What happens when you lie to consumers about your animal testing policy.. 

What happens when you lie to consumers about your animal testing policy..

An interesting read from earlier this year, about the result of deceiving millions of consumers as to these companies’ cruelty-free status.


Cruelty-free: What is your standard?

The majority of feedback I receive on this site is in relation to what is or isn’t cruelty-free. I do my best to report on what I know is cruelty-free, and if you think I may be wrong, or misinformed, please let me know! The last thing I want to do is to be promoting a product from a company I think is fantastic, when they actually stink major trucker balls.

There are two variations of cruelty-free that I have noticed. First of all, there is the concept that a product can be considered cruelty-free or animal-friendly if that sole product or that entire product line is not tested, yet the parent company does test (or at least doesn’t claim they don’t test) on their other lines. We see this with L’Oreal’s EverSleek / EverCreme / EverStrong lines, who claim their products to be “100% Vegan – Formula not tested on animals. Contains no animal byproducts.” – as it states on these product lines. But within the animal welfare community, L’Oreal is in no way considered a crusader for ending animal testing on cosmetics.

Secondly,  there are companies whose products are 100% cruelty-free; none of their products contain animal ingredients, nor do their ingredients come from tested sources, and the final product is also not tested on animals.

Of course we also have standards set by organizations like Leaping Bunny, or PETA. Companies can apply to be certified by these animal welfare organizations, and it often involves a signed commitment to being cruelty-free (according to the standard set by the particular organization), and even detailed disclosure of testing practices. These organizations serve as a helpful shopping guide, though they are not the be-all-end-all of cruelty-free possibilities.

What is your standard of cruelty-free?

I’d love to hear from you on this issue. Will you support companies like L’Oreal who have product lines that are not tested on animals, but who do not, in any way, ensure their other products are cruelty-free? Or will you only purchase from companies who are 100% cruelty-free in their practices and ingredient sources? Does a company have to have a PETA, LB, or similar certification in order for you to purchase it?

Let’s get the conversation going, everyone! Like this post and comment below if you want to discuss!

Ending Animal Testing: Who DOES and DOESN’T test?

Unilever is the mother-company of these brands, and not only are these brands of crap quality ingredient-wise, they are also a part of the animal-testing crisis we see today.

Part of the major reason why I began this blog, was because of my close connection with animals, and my disgust that these precious creatures were being abused, and tested on for something as superficial as cosmetics, or household supplies. I oppose animal testing of all forms, and whether it is through my animal sitting services, this blog, or how I care for any animal I meet, it is the passion that drives me!

/end sentimental portion

I was in the drug store earlier today, and that’s what sparked my desire to write this entry for you all. I needed to buy mouthwash, and unfortunately the shelves were dominated by the likes of Colgate and Crest. I picked the Tom’s  of Maine baking soda mouthwash. Love this stuff!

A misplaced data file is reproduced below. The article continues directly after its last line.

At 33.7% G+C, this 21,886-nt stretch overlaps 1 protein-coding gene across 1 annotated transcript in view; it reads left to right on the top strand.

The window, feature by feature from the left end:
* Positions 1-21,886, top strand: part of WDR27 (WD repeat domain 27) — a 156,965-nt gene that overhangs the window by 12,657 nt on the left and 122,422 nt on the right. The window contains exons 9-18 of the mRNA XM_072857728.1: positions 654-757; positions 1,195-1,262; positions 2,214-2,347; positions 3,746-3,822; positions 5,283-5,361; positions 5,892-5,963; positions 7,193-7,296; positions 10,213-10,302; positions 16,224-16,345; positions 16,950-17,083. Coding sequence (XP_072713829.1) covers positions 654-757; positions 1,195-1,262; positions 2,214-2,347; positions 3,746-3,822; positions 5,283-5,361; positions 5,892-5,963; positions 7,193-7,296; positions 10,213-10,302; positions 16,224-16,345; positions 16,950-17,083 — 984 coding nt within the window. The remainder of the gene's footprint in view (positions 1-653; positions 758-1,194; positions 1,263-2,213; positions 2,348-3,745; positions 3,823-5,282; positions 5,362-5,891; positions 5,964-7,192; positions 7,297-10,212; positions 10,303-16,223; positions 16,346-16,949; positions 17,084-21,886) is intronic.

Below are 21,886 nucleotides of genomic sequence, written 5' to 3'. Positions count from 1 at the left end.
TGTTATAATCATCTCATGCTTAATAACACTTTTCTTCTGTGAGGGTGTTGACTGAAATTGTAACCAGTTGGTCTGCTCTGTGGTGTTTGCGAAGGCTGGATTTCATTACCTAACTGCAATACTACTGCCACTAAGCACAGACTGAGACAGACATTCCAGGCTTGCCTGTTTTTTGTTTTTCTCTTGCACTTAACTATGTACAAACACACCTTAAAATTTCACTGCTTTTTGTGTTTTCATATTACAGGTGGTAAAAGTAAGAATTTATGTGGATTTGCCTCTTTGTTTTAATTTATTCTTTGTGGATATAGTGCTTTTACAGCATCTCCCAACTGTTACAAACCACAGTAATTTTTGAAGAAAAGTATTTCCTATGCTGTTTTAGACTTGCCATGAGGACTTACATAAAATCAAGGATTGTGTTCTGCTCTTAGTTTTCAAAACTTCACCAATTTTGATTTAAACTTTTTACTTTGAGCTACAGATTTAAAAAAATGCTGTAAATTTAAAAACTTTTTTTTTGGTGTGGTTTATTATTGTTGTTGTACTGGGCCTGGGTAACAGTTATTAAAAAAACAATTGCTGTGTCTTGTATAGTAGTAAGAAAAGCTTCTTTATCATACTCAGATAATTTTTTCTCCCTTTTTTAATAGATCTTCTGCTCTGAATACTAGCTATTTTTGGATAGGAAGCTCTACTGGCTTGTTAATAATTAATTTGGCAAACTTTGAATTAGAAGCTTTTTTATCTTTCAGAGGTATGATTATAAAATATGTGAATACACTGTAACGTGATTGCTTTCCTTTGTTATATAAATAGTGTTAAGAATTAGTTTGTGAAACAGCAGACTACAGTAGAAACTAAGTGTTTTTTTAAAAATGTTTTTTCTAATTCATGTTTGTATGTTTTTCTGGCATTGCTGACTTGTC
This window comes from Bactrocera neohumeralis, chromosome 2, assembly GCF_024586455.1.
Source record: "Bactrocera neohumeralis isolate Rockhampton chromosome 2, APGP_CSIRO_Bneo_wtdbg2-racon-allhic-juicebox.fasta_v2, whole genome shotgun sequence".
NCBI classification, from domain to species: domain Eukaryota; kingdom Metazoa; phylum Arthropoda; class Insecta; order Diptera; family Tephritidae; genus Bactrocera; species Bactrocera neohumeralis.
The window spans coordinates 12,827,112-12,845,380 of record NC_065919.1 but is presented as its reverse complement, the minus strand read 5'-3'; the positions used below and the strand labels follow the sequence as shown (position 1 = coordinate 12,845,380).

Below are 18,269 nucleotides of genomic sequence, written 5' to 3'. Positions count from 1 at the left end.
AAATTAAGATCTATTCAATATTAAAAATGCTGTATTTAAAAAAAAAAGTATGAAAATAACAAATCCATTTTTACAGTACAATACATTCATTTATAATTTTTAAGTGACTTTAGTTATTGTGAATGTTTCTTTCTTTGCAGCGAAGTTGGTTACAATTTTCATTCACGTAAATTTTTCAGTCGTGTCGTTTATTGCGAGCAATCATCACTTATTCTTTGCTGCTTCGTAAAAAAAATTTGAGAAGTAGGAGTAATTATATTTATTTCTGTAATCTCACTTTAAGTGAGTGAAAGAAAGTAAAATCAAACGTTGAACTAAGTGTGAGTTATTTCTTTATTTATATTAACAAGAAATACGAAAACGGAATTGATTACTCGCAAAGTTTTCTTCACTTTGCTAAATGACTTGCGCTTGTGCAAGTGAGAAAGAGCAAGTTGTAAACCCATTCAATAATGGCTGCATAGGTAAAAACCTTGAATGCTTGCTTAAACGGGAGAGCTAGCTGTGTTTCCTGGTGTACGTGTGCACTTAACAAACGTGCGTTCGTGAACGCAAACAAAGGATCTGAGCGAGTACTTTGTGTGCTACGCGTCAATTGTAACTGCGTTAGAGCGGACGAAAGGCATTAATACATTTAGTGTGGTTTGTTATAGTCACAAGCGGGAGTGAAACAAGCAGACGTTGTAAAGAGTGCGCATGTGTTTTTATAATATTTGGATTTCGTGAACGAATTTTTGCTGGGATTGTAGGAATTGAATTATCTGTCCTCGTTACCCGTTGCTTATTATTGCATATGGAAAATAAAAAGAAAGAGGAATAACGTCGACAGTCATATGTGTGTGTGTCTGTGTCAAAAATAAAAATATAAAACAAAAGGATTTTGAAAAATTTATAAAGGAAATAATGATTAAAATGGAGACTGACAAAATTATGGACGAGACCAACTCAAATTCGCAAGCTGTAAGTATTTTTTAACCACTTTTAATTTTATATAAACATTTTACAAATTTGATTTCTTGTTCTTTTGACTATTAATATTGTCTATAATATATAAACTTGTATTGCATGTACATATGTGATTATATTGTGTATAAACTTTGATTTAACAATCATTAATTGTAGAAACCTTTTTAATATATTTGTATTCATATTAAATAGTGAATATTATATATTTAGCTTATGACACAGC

I’m always trying to reform the choices I make, and to keep up with what is and isn’t cruelty-free. I wanted to buy some tea, and I reached for some Lipton black tea with lemon, then realized it was Unilever (duh, Alyson!). This is NOT a cruelty-free brand. The product may just be tea, but on some level it is funding the company’s continued abuse of animals.

I think it’s high time, and extremely useful, to be able to provide my readers with a collection of reliable animal welfare organizations, who all compile their own shopping guides aka lists of brands that DO test, and that DO NOT test. For the longest time, PETA was the most common organization to do this.  Unfortunately, their reputation has been compromised, and they no longer seem to be a commonly considered reliable source for cruelty-free consumers.

And here are the organizations I will recommend you take a look at! Click on their logos to visit their websites and begin browsing for cruelty-free brands!




There are more of these organizations out there, so I would appreciate it if people commented below with links to more. Each of these organizations have their own unique standards, but overall, they are quite consistent with their anti-testing policies.

There are many little things people can do, whether it is switching their brand of toothpaste, or choosing not to consume meat from factory farms. All of these efforts work to limit, and hopefully eventually bring an end to needless suffering.

My darling Stella (pictured above) thanks you for reading, and hopes you will consider to make cruelty-free choices in your future.

Leaping Bunny’s Response Re: Yves Rocher’s Status

I promptly received a response from Kim at Leaping Bunny, and suspicions about Yves Rocher have been confirmed! Here’s the response below (with my own emphasis):

“Hi Alyson,

Thanks for your email. Our European partner, the European Coalition to End Animal Experiments removed Yves Rocher from our list after it became clear some of their products/ingredients were being tested on animals in accordance with Chinese law in order to legally sell their products in this country. Because we keep the same list of cruelty-free companies, we removed them from our list as well. I hope this information is helpful!